Here are the answers to last week's pronoun challenge, brought to you, as so many times, by Jing Ping Fan. I have supplemented her explanation in number 7--the rest is hers.
- Who's/whose shoes are in the dryer?
(Whose) - possessive pronoun
- Who's/whose on first?
(Who's)- subject of the sentence, meaning "who is"
- To who/whom should I address my cover letter?
(To whom) -object of the verb address
- Who/whom painted your dining room?
(Who) - subject
- Who/whom shall I say is calling?
- You gave your camp stove to who/whom?
(Whom) -object of the preposition
- Those guys in the stretch limo are who/whom?
(Who) -subject (The sentence can be changed into "Who are those guys in the stretch limo?" Further [Jennie's note], with a linking verb such as are, the subject guys and the pronoun who acting as the predicate nominative are the same people, thus both are effectively in the subject role in the sentence.)
- Who/whom do you think will be elected?
(Who) -subject (Who will be elected, do you think?")
- Who/whom do you think they will nominate?
- Who/whom do you think will win?
(Who) - subject
It is easy to make the choice when [you know] "who" is used as the subject, "whom" is used as the object of the sentence, [and] "whose" (possessive pronoun) is used as a modifier. [In addition, whom is used as the object of a preposition, as in "to whom" or "for whom."]
Of the 20 readers who answered the challenge this week, the following readers submitted completely correct answers:Cathy A. Mackie, Geri A. Moran, Ginny Supranowitz, Jing Ping Fan, Leigh Pedwell, Tara Allen, Vera I. Sytch, and Vicki Hendricks. In addition, quite a few people submitted answers with only one incorrect answer. The most difficult sentence was number 8. Many people who got all of the others correct missed that one. The problem is that the sentence uses the passive voice, so that the grammatical subject of the sentence, the word who, seems to be on the receiving end of the action, causing many people to mistakenly think it was the object. Nevertheless, as the subject of the passive verb "will be elected," who should be in its subject form, not its object form.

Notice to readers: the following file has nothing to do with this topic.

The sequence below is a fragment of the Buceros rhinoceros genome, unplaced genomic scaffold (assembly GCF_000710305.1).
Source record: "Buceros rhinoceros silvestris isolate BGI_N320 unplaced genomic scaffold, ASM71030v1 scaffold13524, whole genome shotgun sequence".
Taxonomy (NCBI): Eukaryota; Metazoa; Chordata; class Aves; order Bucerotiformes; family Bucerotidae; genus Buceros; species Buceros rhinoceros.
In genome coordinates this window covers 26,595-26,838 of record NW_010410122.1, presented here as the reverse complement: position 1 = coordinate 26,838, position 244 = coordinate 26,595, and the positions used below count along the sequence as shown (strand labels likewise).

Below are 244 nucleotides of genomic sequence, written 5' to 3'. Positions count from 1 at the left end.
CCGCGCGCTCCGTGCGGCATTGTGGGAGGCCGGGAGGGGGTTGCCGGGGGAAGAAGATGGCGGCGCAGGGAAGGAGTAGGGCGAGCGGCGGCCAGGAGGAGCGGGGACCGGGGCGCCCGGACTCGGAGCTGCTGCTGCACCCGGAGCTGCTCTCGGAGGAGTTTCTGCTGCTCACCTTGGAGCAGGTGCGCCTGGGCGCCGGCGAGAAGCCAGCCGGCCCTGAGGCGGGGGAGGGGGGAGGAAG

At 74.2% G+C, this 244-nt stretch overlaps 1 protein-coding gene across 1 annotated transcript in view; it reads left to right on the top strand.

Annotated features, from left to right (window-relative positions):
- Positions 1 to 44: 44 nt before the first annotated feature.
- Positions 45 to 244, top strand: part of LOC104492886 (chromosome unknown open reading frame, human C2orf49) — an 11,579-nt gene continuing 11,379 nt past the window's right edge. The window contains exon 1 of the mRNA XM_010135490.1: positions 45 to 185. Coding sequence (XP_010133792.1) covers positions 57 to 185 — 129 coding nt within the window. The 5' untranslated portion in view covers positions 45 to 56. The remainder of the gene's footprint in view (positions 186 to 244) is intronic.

Another hard question for many was number 5. There, the word who was the subject of the verb "is calling"--many of you were distracted by the interrupting clause "shall I say."
Here is a new challenge. Correct each of these incorrect uses of their without using the standard "his or her" replacement phrase. Rewriting the sentence as needed is encouraged. As always, you can send your answers directly to me.
- Everyone must bring their own golf clubs to the tournament.
- Each of the tourists has their ticket in their hand.
- Every one of the participants had their certificate by the end of the course.
- Anyone can win their dream vacation in this drawing.
- One of the instructors had their degree in economics.
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